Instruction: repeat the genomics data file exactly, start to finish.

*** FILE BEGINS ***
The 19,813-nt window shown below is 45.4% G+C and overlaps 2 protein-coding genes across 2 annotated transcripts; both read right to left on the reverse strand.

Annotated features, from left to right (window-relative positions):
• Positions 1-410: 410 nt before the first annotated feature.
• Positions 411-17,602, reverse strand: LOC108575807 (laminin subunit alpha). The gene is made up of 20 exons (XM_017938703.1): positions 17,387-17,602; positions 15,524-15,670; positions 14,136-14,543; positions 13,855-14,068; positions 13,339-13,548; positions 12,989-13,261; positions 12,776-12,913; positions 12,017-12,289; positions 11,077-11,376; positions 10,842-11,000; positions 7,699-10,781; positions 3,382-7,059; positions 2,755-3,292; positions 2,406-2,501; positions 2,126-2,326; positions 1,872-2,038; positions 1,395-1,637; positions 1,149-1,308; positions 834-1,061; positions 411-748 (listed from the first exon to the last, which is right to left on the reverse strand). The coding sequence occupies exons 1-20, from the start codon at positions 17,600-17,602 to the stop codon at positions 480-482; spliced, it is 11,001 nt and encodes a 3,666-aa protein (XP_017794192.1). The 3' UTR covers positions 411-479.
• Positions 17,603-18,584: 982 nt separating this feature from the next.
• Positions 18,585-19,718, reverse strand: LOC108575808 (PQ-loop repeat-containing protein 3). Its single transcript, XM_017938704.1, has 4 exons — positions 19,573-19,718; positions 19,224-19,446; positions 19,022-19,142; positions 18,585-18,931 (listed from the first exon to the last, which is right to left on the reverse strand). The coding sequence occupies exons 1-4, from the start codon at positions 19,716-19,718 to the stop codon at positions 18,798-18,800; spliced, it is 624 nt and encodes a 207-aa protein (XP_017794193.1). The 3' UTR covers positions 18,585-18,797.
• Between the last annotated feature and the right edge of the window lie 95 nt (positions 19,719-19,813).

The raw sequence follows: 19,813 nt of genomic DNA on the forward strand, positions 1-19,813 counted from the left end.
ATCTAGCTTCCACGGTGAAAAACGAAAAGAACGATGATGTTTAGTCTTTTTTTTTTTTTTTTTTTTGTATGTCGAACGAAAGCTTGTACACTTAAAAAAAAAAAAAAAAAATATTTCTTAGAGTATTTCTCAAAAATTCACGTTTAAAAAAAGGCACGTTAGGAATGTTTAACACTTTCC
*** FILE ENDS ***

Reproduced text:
The 19,813-nt window shown below is 45.4% G+C and overlaps 2 protein-coding genes across 2 annotated transcripts; both read right to left on the reverse strand.

Annotated features, from left to right (window-relative positions):
• Positions 1-410: 410 nt before the first annotated feature.
• Positions 411-17,602, reverse strand: LOC108575807 (laminin subunit alpha). The gene is made up of 20 exons (XM_017938703.1): positions 17,387-17,602; positions 15,524-15,670; positions 14,136-14,543; positions 13,855-14,068; positions 13,339-13,548; positions 12,989-13,261; positions 12,776-12,913; positions 12,017-12,289; positions 11,077-11,376; positions 10,842-11,000; positions 7,699-10,781; positions 3,382-7,059; positions 2,755-3,292; positions 2,406-2,501; positions 2,126-2,326; positions 1,872-2,038; positions 1,395-1,637; positions 1,149-1,308; positions 834-1,061; positions 411-748 (listed from the first exon to the last, which is right to left on the reverse strand). The coding sequence occupies exons 1-20, from the start codon at positions 17,600-17,602 to the stop codon at positions 480-482; spliced, it is 11,001 nt and encodes a 3,666-aa protein (XP_017794192.1). The 3' UTR covers positions 411-479.
• Positions 17,603-18,584: 982 nt separating this feature from the next.
• Positions 18,585-19,718, reverse strand: LOC108575808 (PQ-loop repeat-containing protein 3). Its single transcript, XM_017938704.1, has 4 exons — positions 19,573-19,718; positions 19,224-19,446; positions 19,022-19,142; positions 18,585-18,931 (listed from the first exon to the last, which is right to left on the reverse strand). The coding sequence occupies exons 1-4, from the start codon at positions 19,716-19,718 to the stop codon at positions 18,798-18,800; spliced, it is 624 nt and encodes a 207-aa protein (XP_017794193.1). The 3' UTR covers positions 18,585-18,797.
• Between the last annotated feature and the right edge of the window lie 95 nt (positions 19,719-19,813).

The raw sequence follows: 19,813 nt of genomic DNA on the forward strand, positions 1-19,813 counted from the left end.
ATCTAGCTTCCACGGTGAAAAACGAAAAGAACGATGATGTTTAGTCTTTTTTTTTTTTTTTTTTTTGTATGTCGAACGAAAGCTTGTACACTTAAAAAAAAAAAAAAAAAATATTTCTTAGAGTATTTCTCAAAAATTCACGTTTAAAAAAAGGCACGTTAGGAATGTTTAACACTTTCC